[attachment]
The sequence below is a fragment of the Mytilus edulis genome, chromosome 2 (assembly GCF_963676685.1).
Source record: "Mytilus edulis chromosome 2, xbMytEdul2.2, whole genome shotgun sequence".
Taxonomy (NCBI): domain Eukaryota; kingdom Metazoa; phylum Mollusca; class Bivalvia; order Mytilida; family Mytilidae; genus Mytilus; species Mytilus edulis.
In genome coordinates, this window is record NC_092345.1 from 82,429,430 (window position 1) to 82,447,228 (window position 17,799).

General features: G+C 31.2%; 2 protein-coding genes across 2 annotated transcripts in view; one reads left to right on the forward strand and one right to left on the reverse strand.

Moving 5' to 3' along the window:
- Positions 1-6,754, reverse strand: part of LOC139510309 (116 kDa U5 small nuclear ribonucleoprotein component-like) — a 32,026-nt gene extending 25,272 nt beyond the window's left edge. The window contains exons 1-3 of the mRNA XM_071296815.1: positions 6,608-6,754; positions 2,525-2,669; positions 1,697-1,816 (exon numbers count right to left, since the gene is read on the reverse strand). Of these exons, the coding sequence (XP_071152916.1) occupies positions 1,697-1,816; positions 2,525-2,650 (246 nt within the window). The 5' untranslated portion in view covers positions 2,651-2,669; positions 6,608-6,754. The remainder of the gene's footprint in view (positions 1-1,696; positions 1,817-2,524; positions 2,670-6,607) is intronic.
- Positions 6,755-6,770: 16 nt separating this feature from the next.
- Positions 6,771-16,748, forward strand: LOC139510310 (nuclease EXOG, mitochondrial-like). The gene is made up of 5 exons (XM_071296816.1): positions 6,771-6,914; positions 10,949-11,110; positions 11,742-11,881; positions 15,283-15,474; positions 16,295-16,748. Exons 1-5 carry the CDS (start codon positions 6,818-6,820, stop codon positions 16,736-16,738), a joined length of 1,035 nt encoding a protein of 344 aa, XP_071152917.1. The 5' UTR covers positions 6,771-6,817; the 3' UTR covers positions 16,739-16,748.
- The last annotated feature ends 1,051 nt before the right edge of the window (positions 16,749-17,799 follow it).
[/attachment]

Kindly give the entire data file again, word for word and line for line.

The sequence below is a fragment of the Mytilus edulis genome, chromosome 2 (assembly GCF_963676685.1).
Source record: "Mytilus edulis chromosome 2, xbMytEdul2.2, whole genome shotgun sequence".
Taxonomy (NCBI): domain Eukaryota; kingdom Metazoa; phylum Mollusca; class Bivalvia; order Mytilida; family Mytilidae; genus Mytilus; species Mytilus edulis.
In genome coordinates, this window is record NC_092345.1 from 82,429,430 (window position 1) to 82,447,228 (window position 17,799).

General features: G+C 31.2%; 2 protein-coding genes across 2 annotated transcripts in view; one reads left to right on the forward strand and one right to left on the reverse strand.

Moving 5' to 3' along the window:
- Positions 1-6,754, reverse strand: part of LOC139510309 (116 kDa U5 small nuclear ribonucleoprotein component-like) — a 32,026-nt gene extending 25,272 nt beyond the window's left edge. The window contains exons 1-3 of the mRNA XM_071296815.1: positions 6,608-6,754; positions 2,525-2,669; positions 1,697-1,816 (exon numbers count right to left, since the gene is read on the reverse strand). Of these exons, the coding sequence (XP_071152916.1) occupies positions 1,697-1,816; positions 2,525-2,650 (246 nt within the window). The 5' untranslated portion in view covers positions 2,651-2,669; positions 6,608-6,754. The remainder of the gene's footprint in view (positions 1-1,696; positions 1,817-2,524; positions 2,670-6,607) is intronic.
- Positions 6,755-6,770: 16 nt separating this feature from the next.
- Positions 6,771-16,748, forward strand: LOC139510310 (nuclease EXOG, mitochondrial-like). The gene is made up of 5 exons (XM_071296816.1): positions 6,771-6,914; positions 10,949-11,110; positions 11,742-11,881; positions 15,283-15,474; positions 16,295-16,748. Exons 1-5 carry the CDS (start codon positions 6,818-6,820, stop codon positions 16,736-16,738), a joined length of 1,035 nt encoding a protein of 344 aa, XP_071152917.1. The 5' UTR covers positions 6,771-6,817; the 3' UTR covers positions 16,739-16,748.
- The last annotated feature ends 1,051 nt before the right edge of the window (positions 16,749-17,799 follow it).